He is one of the biggest guard dogs or shepherd dogs or herding dogs out there, and because he originates form France, he will often times be confused with a Beauceron which is another large sheepdog originating from France which ironically don’t look a thing like a Briard.
Now you’re not going to need us here at IndulgeYourPet to point out the obvious, which is that Briard’s require a lot of grooming! So, if you’re thinking about getting a Briard puppy, just be prepared to make a habit of brushing his undercoat and outer coat as often as possible, at least twice a week. Otherwise, everything you own is going to be covered in fur too!
The Briard has a very good temperament; he is calm, collected and never confused. And while he may have an independent streak about him, at his “core”, he is a very sweet-natured dog, that is eager to please.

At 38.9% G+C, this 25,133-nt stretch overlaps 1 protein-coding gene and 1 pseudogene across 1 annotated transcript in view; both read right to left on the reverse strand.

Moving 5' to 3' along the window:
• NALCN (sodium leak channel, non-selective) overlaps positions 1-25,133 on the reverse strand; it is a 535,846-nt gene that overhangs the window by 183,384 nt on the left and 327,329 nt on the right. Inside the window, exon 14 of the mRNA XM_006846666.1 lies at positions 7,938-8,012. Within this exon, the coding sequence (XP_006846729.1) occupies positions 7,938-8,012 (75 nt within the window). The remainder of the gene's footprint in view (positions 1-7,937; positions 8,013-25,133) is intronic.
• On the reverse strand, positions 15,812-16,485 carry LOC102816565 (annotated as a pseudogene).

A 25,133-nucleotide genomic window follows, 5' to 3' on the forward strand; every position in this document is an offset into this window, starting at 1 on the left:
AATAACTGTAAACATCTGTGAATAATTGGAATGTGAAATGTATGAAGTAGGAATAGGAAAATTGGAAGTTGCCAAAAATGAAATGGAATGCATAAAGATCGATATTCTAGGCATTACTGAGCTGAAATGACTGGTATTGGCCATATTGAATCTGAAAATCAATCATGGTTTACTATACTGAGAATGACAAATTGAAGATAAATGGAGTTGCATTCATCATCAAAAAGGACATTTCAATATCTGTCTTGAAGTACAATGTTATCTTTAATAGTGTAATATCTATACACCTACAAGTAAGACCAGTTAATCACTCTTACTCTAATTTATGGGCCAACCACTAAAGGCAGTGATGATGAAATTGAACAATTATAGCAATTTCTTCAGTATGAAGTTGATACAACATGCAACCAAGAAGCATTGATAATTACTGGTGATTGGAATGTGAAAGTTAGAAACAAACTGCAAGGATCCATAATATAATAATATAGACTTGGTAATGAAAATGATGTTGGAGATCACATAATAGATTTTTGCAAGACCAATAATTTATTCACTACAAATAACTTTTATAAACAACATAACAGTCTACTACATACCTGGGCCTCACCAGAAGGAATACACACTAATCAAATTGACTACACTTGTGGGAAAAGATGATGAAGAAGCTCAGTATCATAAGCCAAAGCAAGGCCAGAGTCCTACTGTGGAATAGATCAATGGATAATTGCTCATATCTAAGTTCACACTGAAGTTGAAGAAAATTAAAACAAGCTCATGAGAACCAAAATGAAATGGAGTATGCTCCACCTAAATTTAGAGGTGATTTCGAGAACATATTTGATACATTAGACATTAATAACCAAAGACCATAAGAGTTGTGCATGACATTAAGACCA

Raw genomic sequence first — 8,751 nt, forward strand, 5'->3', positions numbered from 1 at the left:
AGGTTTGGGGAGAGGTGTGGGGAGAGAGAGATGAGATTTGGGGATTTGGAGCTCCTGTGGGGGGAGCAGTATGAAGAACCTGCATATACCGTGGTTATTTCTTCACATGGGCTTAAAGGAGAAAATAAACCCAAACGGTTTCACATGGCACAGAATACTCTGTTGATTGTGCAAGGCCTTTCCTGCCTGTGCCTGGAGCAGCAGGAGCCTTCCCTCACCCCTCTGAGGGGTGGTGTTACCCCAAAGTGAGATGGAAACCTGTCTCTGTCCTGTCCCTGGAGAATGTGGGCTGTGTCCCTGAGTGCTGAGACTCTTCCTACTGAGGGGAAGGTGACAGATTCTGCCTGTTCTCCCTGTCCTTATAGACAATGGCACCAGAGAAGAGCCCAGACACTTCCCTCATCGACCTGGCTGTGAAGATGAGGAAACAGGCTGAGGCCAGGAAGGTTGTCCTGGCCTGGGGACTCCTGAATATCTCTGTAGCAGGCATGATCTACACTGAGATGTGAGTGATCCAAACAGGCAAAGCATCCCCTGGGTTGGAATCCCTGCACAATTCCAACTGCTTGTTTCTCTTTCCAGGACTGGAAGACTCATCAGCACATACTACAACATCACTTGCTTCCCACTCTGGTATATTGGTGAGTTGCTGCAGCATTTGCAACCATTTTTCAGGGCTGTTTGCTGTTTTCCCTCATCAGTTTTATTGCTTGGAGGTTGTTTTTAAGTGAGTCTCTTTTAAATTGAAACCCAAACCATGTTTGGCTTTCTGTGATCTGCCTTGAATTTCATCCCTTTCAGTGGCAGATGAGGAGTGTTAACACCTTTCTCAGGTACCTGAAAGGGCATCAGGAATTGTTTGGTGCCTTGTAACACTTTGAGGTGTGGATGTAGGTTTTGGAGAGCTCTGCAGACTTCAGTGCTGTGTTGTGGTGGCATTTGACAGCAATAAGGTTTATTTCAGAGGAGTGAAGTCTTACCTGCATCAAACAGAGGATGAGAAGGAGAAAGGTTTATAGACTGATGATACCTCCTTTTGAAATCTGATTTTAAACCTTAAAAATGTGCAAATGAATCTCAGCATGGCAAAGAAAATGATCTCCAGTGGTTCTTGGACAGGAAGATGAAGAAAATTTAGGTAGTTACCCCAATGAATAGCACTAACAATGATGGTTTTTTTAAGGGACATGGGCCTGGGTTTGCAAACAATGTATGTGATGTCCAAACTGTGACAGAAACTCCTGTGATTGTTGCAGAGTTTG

He is also…
A very good guard dog, and is capable of discriminating between the good guys and the bad guys. He is very protective of his human family, especially of the children.
Why we like the Briard
We like all dogs but there is something special about the Briard, especially when he is with a child.
It is such an incongruous sight, watching a small child with the Briard, which is about 3 or 4 times the size of child. You will notice that the child always appears to be the one in control while the big dog is submissive and docile, yapping merrily and wagging his tail at the child.
This “interaction” between a MASSIVE dog like the Briard and a small child remains our enduring image of the Briard, one that sticks in the memory and one that will always make this dog breed one of our very favorite.
…Is important. His training and socialization should begin as early as possible, from the time he is just a puppy. The training should include mental stimulation, obedience training, agility and other techniques.